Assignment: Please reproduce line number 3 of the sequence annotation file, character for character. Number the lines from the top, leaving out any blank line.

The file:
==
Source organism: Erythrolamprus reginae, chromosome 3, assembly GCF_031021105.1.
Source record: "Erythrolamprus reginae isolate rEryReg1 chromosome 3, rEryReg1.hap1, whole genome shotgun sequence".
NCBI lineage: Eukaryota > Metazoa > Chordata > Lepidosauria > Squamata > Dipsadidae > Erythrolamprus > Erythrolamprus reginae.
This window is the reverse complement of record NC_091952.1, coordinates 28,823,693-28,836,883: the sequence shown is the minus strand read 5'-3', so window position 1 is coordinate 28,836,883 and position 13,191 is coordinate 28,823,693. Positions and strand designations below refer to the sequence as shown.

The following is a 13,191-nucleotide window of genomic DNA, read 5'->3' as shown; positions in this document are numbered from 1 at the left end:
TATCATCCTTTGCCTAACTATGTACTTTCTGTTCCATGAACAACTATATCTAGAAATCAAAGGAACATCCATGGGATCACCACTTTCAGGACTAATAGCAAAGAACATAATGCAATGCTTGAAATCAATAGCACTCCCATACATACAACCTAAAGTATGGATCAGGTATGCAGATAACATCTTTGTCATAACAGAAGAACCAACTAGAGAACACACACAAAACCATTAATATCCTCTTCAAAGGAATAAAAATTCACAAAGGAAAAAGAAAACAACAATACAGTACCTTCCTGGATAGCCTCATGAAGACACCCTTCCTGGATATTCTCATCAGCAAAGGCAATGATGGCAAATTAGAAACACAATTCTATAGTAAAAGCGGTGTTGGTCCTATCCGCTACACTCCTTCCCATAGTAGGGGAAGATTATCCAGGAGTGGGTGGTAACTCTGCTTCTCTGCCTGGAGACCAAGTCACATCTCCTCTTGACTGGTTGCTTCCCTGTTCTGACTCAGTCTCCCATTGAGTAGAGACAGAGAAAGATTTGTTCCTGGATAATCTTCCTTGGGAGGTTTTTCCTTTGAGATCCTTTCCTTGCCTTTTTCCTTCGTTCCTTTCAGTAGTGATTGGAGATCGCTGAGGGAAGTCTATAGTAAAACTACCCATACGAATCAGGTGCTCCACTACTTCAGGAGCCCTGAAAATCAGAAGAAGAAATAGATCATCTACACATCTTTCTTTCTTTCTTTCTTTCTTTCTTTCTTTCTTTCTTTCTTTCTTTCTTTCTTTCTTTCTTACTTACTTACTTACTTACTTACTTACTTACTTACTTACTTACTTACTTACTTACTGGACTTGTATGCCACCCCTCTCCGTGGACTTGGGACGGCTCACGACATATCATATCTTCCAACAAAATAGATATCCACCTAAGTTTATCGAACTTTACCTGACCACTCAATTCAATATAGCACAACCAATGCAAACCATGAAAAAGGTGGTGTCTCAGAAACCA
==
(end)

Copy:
NCBI lineage: Eukaryota > Metazoa > Chordata > Lepidosauria > Squamata > Dipsadidae > Erythrolamprus > Erythrolamprus reginae.